Get All Access for $5/mo

The Simple Sales Secret That Took Ralph Lauren From Zero to $6 Billion in Annual Revenue Sell what you know, and one product is all it takes to get started.

By Nick Wolny Edited by Jessica Thomas

Opinions expressed by Entrepreneur contributors are their own. | Shutterstock

When you hear the name Ralph Lauren today, you might think of iconic polo shirts, colorful sweaters or even his trademark fragrances. Not many people know that Ralph Lauren started out his fashion empire with just one product: ties.

In 1967, ties were narrow and plain. Lauren wanted to launch a tie that was wide and colorful where traditional ties were narrow and drab. A salesperson at the time, Lauren pitched the idea to his manager Abe Rivetz.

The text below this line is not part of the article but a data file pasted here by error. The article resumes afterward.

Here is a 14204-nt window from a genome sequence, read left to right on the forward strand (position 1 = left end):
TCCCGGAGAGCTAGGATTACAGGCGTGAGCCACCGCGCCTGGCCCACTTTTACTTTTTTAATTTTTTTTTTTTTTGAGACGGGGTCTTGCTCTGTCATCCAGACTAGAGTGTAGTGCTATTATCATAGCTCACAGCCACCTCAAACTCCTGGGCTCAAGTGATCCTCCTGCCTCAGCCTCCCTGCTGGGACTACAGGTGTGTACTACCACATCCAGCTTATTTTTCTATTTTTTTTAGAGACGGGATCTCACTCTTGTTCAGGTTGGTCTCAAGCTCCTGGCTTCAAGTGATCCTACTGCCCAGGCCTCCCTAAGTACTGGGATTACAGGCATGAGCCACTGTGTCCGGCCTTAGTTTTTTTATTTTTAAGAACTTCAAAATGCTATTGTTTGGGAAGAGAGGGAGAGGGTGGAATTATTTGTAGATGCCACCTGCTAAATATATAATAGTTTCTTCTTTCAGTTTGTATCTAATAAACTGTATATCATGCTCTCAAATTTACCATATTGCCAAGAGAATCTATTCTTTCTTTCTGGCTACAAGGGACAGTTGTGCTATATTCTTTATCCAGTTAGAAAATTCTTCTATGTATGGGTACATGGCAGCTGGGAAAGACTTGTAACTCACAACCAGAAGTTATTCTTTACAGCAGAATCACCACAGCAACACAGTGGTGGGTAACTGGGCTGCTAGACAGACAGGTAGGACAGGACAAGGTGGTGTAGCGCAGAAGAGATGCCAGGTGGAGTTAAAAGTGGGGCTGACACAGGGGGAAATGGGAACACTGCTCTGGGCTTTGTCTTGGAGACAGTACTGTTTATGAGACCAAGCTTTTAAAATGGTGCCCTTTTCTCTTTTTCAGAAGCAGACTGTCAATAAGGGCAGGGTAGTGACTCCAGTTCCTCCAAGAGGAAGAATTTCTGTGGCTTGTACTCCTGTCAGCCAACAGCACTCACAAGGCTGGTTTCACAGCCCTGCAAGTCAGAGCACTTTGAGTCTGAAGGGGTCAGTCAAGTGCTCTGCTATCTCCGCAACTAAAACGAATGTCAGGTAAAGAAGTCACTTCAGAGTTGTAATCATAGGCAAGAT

Rivetz declined. So what does someone with entrepreneurial spirit do next? Go out on his own, obviously.

Many entrepreneurs fail in their first year, but Ralph Lauren sold over $500,000 of his core product under the name Polo in the first twelve months — that's over $3.8 million in today's dollars. Fast forward to the present day, and the parent company does over $6 billion in annual revenue.

What was the entrepreneur's secret sauce? Here are a few of the subtleties that led to his success.

Related: How Fashion Design Rebecca Minkoff Pivoted In the Pandemic: "We Were Not Going to Go Down Without A Fight"

Don't wait for success to find you

Many would-be entrepreneurs are light on business and heavy on excuses. "I'm just going to get my MBA," "I haven't perfected my pitch deck yet," and "I want to wait until the time is right" are mindset traps that will keep you stuck. Even though Lauren only had the idea for one product, he knew that the idea was worth pursuing. It launched him into fashion history.

In his high school yearbook, Lauren — then known as Ralph Lifshitz — wrote that his goal was to become a millionaire. With just a high school diploma and a few business classes under his belt, he went after his dreams. Today he's worth an estimated $7 billion.